The Web is the New Postal Service?

According the U.S. Department of Justice, the delivery of Internet service should be no different than how the postal service delivers mail.

This means ISPs should have the ability to charge different fees to provide consumers with different kinds of service. If you want your traffic considered high priority you would pay a higher fee than traffic considered to be second or third-class – just like the post office has different rates for first-class, overnight and bulk service.

So goes the Justice Department submission to the Federal Communications Commission, which should be happy happy joy joy news for anyone who doesn’t believe in Net Neutrality – the idea that all Internet traffic should be treated the same. In making its decision, the Justice Department contends Net Neutrality could harm the Internet’s evolution by discouraging ISPs from upgrading or expanding their networks.

Is this just another blow to Net Neutrality? Is it a sign that we’re rumbling towards a day when the Internet will stop being a level playing field. It sure look that way – at least from here. It is strange that while the Net Neutrality debate rages on in the U.S., the silence is deafening in Canada. It’s like the CRTC is closing its eyes, and hoping the issue somehow disappears or magically resolves itself.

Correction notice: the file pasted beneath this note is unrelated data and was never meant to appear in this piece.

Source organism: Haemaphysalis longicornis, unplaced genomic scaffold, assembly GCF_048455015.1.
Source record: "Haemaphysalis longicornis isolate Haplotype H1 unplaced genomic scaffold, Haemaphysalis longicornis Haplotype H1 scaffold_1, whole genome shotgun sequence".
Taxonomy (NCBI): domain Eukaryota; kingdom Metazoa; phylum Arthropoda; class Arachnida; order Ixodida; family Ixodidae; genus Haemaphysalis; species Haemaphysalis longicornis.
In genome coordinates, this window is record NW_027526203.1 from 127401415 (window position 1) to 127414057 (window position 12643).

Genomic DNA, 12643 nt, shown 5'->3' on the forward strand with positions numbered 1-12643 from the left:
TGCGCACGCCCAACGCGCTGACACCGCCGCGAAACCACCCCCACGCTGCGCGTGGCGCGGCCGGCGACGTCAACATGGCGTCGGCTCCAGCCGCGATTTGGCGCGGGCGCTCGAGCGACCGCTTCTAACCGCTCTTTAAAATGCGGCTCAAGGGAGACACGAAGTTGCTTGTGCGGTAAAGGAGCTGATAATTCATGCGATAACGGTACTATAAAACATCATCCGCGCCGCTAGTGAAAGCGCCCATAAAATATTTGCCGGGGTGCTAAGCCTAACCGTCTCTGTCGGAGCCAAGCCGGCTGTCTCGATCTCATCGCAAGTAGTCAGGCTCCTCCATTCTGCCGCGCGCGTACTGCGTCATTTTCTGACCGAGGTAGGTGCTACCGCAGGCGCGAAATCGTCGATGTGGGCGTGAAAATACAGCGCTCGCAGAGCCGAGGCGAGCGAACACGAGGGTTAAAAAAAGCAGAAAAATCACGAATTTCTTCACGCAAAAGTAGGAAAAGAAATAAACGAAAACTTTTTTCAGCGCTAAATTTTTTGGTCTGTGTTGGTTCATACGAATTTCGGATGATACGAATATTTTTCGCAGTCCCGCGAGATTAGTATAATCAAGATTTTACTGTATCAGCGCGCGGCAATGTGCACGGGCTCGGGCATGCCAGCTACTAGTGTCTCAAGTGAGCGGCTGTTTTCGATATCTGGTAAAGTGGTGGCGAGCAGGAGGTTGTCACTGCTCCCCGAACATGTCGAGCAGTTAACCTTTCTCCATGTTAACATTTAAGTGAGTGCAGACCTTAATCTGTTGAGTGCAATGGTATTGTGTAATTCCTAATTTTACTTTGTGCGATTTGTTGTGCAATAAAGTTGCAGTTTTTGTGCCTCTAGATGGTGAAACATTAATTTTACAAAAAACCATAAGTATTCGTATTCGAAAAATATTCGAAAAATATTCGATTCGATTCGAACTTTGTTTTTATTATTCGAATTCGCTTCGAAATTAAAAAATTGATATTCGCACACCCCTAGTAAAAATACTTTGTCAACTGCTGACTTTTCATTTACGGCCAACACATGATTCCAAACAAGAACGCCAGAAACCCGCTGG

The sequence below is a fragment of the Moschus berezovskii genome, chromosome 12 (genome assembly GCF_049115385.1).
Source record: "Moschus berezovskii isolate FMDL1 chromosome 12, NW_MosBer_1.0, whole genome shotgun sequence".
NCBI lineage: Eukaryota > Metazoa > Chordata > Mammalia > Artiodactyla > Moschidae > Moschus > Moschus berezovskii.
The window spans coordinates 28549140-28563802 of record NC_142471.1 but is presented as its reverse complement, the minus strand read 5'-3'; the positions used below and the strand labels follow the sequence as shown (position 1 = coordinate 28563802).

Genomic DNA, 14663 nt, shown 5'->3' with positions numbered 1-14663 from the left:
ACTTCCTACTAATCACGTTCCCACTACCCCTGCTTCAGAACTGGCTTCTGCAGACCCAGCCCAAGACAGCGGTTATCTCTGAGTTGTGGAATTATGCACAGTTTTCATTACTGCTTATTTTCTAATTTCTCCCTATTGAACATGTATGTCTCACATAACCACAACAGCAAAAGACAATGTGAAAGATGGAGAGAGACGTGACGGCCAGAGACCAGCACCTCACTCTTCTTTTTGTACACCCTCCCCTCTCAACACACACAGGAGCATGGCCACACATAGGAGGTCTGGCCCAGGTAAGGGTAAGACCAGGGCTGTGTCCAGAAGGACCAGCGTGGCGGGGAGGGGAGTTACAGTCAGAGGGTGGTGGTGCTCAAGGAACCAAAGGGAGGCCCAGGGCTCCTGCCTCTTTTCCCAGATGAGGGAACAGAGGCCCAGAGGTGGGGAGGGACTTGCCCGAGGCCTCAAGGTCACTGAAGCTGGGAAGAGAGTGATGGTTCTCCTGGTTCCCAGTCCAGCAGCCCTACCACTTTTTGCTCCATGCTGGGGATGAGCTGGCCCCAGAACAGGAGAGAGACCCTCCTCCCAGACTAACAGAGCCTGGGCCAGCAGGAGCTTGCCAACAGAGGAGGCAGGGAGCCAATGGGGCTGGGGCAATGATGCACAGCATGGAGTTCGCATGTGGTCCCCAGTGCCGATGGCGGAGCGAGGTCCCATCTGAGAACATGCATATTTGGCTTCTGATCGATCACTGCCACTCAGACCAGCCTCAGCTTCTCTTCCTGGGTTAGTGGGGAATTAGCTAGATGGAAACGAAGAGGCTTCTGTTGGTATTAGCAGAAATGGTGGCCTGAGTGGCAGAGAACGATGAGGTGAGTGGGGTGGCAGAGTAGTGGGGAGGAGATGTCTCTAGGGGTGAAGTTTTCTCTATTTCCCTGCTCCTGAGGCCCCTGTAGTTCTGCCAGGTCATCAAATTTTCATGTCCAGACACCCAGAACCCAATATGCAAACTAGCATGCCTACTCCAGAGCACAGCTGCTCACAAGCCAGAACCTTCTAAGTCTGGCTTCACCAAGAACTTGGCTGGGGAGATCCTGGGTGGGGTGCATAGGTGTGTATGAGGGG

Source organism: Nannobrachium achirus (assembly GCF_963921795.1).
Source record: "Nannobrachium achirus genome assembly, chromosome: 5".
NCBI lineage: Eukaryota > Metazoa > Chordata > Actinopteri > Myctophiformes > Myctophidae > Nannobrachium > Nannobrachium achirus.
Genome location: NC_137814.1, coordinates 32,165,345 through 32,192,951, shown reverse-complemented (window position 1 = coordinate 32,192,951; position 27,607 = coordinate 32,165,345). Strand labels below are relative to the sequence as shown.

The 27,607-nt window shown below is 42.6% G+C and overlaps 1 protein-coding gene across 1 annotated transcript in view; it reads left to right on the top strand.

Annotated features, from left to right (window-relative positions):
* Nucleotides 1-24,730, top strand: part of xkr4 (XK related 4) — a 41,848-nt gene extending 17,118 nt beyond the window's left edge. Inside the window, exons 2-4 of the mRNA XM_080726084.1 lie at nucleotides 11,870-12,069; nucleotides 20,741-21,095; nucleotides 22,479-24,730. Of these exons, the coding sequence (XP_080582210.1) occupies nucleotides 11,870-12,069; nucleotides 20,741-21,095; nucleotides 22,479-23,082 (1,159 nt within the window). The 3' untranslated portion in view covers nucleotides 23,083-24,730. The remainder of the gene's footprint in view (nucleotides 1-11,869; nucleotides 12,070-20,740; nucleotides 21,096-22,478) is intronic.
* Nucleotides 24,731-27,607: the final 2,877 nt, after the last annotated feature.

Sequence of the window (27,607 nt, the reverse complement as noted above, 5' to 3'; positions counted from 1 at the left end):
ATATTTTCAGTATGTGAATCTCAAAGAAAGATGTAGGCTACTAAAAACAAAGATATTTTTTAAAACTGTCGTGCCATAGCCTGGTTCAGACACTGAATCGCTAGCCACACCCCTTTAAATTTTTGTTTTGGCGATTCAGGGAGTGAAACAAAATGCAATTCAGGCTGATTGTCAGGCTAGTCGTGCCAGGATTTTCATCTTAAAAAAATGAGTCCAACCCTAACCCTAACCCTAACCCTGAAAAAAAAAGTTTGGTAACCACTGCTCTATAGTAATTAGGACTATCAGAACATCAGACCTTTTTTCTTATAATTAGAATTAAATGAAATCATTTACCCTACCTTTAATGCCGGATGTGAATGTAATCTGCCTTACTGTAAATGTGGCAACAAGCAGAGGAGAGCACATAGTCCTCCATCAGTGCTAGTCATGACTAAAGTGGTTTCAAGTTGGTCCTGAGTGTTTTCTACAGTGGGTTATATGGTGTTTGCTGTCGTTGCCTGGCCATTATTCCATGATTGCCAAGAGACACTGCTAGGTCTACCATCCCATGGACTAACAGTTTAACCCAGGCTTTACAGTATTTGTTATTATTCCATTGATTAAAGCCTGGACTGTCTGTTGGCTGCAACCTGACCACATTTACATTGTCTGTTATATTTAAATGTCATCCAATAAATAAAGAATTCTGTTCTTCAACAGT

You can read the U.S. Justice Department press release here. Cynthia Brumfield is puzzled why the DOJ issued a press release, calling it a “little weird, given the nature of the filing”.

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  • bill burns

    You might know the DOJ is just like the Postal Service SLOW. If we all wait to receive our packets (email etc) like the postal service delivers mail we may never receive it. Let the people vote on this. All packets should be treated equally.